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Potential Training Mishap The Talk of the Backstretch
In the days leading up to the 145th running of the Kentucky Derby, ever subtlety and detail will be discussed and rehashed. Horses, their owners, trainers, and jockeys look forward to the moment the gates spring open, and the action begins. However, the leadup to the race has proven to be just as critical, as evidenced by a potentially-damaging early morning training incident Sunday under the Twin Spires.
Working in company, Bill Mott’s Derby duo of Country House and Tacitus were midway through their workout when Derby runner Win Win Win and his work partner Souper Courage, a non-Derby starter from the barn of Michael Trombetta, approached the pair. Veteran jockey Julian Pimentel aboard Win Win Win did his best to steer clear of the Mott horses and not interfere with their work, guiding his horse extremely wide.
“When you first see that, you hope they don’t drop in in front of you,” Mott told Bloodhorse.com. “We had already started our work before the five-furlong pole. The other team did a very good job. They were very courteous. They stayed out and let us continue the work. They swung wide, and one horse joined up with us. It turned out great. It didn’t do us any harm. I want to commend Julian Pimentel. He did a really good job. I think it worked out good for everybody. It might have worked out just as well for him, and it was for us.”
For the record, Tacitus and Country House were clocked in identical fractional times of: 12 1/5, :24 1/15, :35 4/5, and :48 through a half-mile. They both galloped out to six furlongs in 1:12 4/5 and to seven furlongs in 1:26. Tacitus’ mile time was 1:39, and Country House’s time was 1:39 4/5. Win Win Win completed his half-mile work in :47.5.
“I was on the radio with Mel (exercise rider Melanie Williams on Souper Courage) and told her there was company coming behind her,” Trombetta told Churchill publicity. “They started their work at the 5/8ths, and that is why they caught up to us so fast. Those things happen, but it is unusual that it happened here with limited traffic. Hey, they jump in and join the party, and everybody gets around there OK and everybody is happy.”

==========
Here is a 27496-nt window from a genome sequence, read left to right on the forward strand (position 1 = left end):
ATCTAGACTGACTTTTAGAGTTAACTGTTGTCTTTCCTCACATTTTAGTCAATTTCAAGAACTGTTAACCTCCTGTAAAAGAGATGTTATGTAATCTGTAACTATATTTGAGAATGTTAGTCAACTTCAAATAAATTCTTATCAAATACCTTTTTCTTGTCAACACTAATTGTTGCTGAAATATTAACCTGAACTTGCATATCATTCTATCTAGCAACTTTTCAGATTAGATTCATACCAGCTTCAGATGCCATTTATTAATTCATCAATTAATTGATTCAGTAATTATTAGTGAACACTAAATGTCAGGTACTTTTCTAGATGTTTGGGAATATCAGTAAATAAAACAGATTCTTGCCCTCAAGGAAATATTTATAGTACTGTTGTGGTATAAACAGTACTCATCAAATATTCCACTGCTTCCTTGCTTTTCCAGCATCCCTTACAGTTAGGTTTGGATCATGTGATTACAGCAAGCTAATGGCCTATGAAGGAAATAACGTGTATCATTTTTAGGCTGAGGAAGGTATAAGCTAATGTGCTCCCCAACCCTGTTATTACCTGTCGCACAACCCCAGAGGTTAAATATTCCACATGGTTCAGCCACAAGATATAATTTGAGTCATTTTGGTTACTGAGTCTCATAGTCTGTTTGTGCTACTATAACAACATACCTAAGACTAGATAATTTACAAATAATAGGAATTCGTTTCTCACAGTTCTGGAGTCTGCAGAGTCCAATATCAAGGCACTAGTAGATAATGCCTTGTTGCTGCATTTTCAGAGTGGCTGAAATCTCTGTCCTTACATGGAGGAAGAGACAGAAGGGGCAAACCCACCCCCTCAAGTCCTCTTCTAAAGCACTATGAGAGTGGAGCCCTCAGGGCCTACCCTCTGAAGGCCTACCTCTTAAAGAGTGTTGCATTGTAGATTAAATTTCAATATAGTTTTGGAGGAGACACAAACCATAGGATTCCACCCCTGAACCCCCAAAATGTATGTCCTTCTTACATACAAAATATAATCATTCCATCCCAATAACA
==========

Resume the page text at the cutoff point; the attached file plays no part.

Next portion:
When American Pharoah crossed the wire in the 2015 Belmont, becoming the first horse to win a Triple Crown since 1978, NBC race caller Larry Collmus exclaimed that the Bob Baffert trainee, ridden by Victor Espinoza and owned by Zayat Stables, was “finally the one.”
Fast forward four years and Zayat Stables did not forget Collmus’ iconic call, naming a colt after the signature saying: Finally the One. Sold for $800,000 at the Keeneland September Yearling Sale last fall out of the Dixieland Band mare Ragtime Hope, he is a half-brother to Breeders’ Cup Sprint winner Secret Circle along with two other winners.
Finally The One might have been worth seven figures were it not for colic surgery he underwent as a foal. “But we loved him,” Justin Zayat, son of patriarch Ahmed Zayat, said after signing for the colt.
Blame in on the Rain
Given track conditions and certain horses affinity for wet and dry surfaces, owners and trainers are keeping a close eye on long-range forecasts as the first Saturday in May approaches. Currently, there’s a 50% chance of thunderstorms on Thursday, 50% chance of rain on Friday and a 40% chance of showers on Derby Day.
Historically speaking, 100 prior Kentucky Derbies have been run on a track labeled fast. The track has been labeled good 11 times and only 16 derbies, including last year’s race, have been contested on a surface labeled sloppy, muddy or wet fast. The remaining 17 races have been held on surfaces termed dusty, slow and heavy, terms that given improved technology do not apply to today.